Wednesday, April 28, 2004

PADILLA WATCH Audio of today's oral arguments in Rumsfeld v. Padilla are now online. PBS has them here [Real Player]. (The court seems to have spent a good chunk of time debating procedural and jurisdictional questions.)

UPDATE: No sign of a free transcript, but I've gone ahead and transcribed one exchange that's worth taking a look at--from Deputy Solicitor General Paul Clement's argument on behalf of Secretary of Defense Rumsfeld:

Justice Anthony KENNEDY: What rights does Padilla have--if any, in your view--that a belligerent apprehended on the battlefield does not have? Is Padilla just the same as someone you catch in Afghanistan?

Deputy Solicitor General Paul CLEMENT: I think for purposes of the question before this court--the authority question--he is just the same. It may be that [at] an appropriate juncture, when the court has before it the question of what procedure should be applied, that you would want to apply different procedures in a case like this--

KENNEDY: And can you punish him?

CLEMENT: Could we punish him? Certainly, we could punish him if we decided to change the nature of our processing of him. I mean, as this court made clear in a hearing--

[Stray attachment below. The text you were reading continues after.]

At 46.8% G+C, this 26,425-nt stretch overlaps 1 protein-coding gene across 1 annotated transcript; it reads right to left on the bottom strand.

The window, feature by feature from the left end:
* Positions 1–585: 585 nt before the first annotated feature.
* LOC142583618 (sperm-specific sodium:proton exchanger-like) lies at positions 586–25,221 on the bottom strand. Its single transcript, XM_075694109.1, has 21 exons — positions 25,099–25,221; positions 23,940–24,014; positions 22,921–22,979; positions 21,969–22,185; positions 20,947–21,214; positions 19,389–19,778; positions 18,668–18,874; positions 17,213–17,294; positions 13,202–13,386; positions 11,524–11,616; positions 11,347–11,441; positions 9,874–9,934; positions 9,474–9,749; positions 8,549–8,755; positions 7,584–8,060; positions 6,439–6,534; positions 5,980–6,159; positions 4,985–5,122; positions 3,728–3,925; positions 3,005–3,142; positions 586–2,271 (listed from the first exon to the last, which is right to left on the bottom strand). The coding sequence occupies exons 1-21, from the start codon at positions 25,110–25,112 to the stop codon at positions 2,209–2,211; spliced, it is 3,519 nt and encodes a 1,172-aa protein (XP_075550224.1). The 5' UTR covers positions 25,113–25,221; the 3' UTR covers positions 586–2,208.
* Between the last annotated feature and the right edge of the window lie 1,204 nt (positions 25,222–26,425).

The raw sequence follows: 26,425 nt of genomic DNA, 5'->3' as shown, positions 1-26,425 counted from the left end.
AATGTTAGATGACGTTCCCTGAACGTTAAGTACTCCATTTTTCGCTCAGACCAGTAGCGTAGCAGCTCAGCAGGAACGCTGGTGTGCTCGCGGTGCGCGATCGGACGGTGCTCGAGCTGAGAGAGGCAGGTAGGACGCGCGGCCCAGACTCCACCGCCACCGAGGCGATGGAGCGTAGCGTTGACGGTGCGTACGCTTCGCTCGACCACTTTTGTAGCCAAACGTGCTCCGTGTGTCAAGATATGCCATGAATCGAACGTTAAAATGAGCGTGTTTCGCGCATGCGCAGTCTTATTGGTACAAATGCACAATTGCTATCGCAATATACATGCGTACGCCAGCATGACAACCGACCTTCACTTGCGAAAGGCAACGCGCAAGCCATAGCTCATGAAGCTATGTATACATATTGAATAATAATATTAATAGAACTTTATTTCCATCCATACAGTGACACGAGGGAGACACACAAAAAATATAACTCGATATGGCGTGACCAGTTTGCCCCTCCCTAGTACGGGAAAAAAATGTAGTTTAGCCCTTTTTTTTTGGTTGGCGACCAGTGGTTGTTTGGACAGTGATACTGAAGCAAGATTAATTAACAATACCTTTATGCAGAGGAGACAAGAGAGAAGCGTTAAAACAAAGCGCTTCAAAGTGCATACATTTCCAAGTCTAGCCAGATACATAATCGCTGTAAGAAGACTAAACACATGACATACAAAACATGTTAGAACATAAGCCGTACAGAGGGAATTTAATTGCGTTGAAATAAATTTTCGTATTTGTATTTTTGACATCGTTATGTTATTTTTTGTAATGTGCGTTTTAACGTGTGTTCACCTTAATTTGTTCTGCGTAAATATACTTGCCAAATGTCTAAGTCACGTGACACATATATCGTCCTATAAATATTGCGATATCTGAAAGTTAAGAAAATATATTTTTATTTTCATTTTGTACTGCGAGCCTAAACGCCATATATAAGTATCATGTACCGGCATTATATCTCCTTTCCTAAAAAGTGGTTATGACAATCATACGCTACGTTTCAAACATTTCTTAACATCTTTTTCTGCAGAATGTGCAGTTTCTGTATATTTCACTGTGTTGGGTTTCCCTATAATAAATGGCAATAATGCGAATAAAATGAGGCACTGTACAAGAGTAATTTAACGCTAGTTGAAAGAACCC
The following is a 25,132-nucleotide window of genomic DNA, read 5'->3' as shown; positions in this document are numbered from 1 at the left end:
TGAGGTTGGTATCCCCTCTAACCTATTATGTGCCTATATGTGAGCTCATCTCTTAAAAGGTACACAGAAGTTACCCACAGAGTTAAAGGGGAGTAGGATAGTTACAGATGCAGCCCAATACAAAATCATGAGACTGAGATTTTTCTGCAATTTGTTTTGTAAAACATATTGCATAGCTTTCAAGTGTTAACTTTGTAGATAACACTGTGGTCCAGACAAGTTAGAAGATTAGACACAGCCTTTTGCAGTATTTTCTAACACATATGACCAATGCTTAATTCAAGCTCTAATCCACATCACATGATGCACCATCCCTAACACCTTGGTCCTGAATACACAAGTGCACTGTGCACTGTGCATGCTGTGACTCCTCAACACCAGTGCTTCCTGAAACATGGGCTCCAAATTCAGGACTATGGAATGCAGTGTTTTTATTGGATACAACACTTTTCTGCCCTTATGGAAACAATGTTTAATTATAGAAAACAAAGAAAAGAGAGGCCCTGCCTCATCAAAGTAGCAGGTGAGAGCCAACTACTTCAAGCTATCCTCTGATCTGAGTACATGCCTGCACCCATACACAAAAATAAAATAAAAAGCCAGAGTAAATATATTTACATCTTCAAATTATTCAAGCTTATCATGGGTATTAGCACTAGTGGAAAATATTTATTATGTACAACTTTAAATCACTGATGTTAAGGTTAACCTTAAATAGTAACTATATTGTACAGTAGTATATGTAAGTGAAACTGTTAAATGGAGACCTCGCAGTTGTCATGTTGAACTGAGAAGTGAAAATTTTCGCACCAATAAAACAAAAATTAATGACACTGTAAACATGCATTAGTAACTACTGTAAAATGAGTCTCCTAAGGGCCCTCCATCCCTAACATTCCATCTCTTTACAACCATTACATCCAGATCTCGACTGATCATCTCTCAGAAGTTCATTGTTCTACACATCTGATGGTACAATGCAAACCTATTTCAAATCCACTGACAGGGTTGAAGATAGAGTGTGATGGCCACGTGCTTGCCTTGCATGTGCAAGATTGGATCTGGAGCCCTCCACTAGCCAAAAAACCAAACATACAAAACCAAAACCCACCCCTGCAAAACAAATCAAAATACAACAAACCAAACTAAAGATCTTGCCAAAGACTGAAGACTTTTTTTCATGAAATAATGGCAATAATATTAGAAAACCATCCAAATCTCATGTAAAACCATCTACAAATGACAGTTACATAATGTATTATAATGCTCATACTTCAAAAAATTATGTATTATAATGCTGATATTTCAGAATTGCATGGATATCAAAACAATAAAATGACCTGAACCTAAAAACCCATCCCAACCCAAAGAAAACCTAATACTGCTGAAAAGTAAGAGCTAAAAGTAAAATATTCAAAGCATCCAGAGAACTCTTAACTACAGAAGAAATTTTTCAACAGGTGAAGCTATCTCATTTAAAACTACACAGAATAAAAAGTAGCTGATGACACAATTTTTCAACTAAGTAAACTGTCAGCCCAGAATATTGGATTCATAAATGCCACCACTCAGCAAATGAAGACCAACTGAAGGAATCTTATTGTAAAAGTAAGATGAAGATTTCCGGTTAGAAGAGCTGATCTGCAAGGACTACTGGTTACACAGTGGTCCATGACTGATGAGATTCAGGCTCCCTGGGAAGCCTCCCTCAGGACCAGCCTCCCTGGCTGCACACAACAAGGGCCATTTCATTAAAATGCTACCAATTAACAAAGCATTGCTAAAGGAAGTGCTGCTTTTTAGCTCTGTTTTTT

KENNEDY: Could you shoot him when he got off the plane?

CLEMENT: No, I don't think we could for good and sufficient reasons of discretion...

Justice Ruth Bader GINSBURG: What inhibits it? If the law is what the executive says it is...what is it that would be a check against torture?

CLEMENT: Well, first of all, there are treaty obligations, but the primary check is that, just as in every other war, if a US military person commits a war crime by creating some atrocity on a harmless, a, y'know, a detained enemy combatant or a prisoner of war, that violates our own conception of what's a war crime, and we'll put that US military personnel on trial in a courtmartial...

So there you have it. It's not the federal constitution that prevents the government from summarily executing American citizens. It's good and sufficient reasons of discretion.

And the only thing that limits this authority is the nation's treay commitments and the Uniform Code of Military Justice.

Guess it's a good thing we have such benevolent, farsighted generals...

UPDATE UPDATE: The New York Times has a bit more.

CONTRAPOSITIVE is edited by Dan Aibel. Dan's a playwright. He lives in New York City.